How many RVs does Los Angeles impound when they’re declared abandoned? Your guess is a good one, surely. But right now there are 97 of them taking up a lot of space in police garages. What to do? Los Angeles will recycle impounded RVs—paying a big price in the process.
LA’s Police Commission has signed off on a $250,000 contract with an area recycler to take 97 impounds off the city’s hands. SA Recycling says it can handle as many as 15 derelict RVs per day. In addition to the 97 already impounded, the contract covers any others that might show up in the next two years.
When COVID-19 engulfed the city, a moratorium went into effect. It prevented the city from impounding unoccupied vehicles. The thought was that those without homes would have some place to stay, and reduce the transmission of the nasty virus. But since COVID has relaxed its grip, the no-tow moratorium was removed in April 2022. Since then the tows have come on strong, and the impound yards have bulged at the seams.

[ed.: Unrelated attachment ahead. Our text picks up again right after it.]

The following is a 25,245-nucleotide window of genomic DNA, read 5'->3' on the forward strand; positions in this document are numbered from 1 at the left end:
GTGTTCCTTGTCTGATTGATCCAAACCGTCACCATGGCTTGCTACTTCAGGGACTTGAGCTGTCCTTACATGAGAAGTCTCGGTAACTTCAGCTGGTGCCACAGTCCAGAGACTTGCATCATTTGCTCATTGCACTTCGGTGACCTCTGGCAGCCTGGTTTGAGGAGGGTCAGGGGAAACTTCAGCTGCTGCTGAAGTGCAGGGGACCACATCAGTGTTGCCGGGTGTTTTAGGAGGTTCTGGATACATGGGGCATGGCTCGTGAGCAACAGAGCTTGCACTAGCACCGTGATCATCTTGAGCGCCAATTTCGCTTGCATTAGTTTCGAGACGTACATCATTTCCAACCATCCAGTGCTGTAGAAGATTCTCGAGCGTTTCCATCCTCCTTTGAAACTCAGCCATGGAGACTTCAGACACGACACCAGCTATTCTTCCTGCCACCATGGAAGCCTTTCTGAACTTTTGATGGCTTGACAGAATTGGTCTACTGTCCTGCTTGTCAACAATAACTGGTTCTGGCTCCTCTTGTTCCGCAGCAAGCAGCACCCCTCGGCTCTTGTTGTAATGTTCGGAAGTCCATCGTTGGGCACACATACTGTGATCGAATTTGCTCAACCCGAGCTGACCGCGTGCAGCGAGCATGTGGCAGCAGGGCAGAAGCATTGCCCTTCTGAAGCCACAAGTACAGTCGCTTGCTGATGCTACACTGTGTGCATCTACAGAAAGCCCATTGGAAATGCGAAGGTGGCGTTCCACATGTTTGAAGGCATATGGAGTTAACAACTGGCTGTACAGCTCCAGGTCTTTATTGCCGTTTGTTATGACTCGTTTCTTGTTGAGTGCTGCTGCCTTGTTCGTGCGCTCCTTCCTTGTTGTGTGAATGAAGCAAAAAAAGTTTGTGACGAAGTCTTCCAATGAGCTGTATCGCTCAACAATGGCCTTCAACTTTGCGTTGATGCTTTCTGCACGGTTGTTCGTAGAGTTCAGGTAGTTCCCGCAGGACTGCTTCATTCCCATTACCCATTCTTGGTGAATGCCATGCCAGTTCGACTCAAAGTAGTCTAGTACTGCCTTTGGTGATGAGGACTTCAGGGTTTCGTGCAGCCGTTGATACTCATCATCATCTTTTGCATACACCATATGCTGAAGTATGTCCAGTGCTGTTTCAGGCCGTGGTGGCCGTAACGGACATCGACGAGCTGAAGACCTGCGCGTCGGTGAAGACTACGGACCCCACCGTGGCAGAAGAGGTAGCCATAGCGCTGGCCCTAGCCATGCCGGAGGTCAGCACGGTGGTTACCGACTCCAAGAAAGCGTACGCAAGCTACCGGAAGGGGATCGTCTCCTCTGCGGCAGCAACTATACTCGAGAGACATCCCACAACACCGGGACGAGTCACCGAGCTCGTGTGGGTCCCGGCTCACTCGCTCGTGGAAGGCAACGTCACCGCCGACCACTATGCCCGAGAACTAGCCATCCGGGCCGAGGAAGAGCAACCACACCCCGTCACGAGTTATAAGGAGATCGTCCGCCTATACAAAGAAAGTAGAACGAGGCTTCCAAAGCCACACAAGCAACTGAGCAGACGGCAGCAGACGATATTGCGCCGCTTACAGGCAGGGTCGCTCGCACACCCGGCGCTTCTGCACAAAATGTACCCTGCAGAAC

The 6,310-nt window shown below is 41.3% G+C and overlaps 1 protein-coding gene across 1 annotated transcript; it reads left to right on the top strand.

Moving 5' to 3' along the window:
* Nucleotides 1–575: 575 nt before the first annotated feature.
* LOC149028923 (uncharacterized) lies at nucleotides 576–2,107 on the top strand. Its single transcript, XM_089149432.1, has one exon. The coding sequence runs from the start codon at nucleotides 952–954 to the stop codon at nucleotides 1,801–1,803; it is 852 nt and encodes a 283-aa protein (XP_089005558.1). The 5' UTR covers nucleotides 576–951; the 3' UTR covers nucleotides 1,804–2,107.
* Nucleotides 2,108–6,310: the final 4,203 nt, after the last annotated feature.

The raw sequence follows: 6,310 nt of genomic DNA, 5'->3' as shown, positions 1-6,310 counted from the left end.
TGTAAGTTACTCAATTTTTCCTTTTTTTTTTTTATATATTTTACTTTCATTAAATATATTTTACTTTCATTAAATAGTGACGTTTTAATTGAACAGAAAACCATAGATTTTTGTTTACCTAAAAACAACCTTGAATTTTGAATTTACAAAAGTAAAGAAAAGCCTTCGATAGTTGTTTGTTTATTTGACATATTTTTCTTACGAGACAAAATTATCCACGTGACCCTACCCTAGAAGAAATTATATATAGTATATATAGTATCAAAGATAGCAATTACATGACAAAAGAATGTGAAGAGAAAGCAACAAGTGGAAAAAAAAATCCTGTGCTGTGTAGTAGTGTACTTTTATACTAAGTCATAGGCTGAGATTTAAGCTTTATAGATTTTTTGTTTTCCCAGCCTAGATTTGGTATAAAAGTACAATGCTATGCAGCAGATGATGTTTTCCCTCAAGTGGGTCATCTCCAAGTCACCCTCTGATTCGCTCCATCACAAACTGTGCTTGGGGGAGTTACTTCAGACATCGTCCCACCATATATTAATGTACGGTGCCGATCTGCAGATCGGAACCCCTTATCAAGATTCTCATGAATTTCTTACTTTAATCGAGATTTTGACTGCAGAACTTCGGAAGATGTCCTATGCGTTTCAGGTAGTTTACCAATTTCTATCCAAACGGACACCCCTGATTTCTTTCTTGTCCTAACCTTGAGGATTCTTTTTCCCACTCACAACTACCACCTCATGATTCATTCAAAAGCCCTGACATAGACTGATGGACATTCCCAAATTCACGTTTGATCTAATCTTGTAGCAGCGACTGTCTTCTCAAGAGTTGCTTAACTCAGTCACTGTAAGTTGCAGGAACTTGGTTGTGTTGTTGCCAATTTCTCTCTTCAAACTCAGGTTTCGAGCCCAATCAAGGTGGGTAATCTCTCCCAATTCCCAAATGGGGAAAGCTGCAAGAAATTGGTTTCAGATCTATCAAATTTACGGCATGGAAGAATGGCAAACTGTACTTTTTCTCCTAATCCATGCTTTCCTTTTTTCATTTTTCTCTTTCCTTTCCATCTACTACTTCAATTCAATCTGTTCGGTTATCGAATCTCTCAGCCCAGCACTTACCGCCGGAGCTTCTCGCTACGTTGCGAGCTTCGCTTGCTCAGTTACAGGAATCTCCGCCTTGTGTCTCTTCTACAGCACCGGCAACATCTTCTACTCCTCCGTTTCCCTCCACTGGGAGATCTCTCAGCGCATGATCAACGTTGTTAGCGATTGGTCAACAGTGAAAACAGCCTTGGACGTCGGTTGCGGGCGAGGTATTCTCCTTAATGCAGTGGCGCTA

Just selling or salvaging an abandoned RV—or any other vehicle—isn’t an easy trick. Just getting a tow company to respond to an abandoned RV call is an iffy process. Before a sale or salvage can take place, the tow company has to store the unit, and give the registered owner an opportunity to redeem it. If nobody tries to bail the rig out, and no one else responds to a sale, salvage is the next step.
Los Angeles will recycle impounded RVs—but hoops to jump through
California environmental laws make taking on responsibility for a dead RV a heavy task. Most tow companies aren’t in a position to do the salvage themselves. Recyclers are wary—there’s so much “stuff” considered to be environmentally sensitive. Richard Tefank, the police commission’s executive director, said that stuff can include “gasoline, oil, antifreeze, wastewater, freon, and propane.” And, of course, holding tanks full of human waste aren’t particularly a welcome substance for recycle plant workers to deal with.
Tefank said that SA Recycling was the only recycling company that could legally handle LA’s burgeoning load of abandoned RVs within or near city limits. The commission voted November 14 to allow the contract, but it still needs approval of the LA mayor. Los Angeles will recycle impounded RVs, maybe. But where will the $250,000 to pay for the contract come from? Funding for the recycling program will come from the mayor’s Inside Safe homeless housing initiative.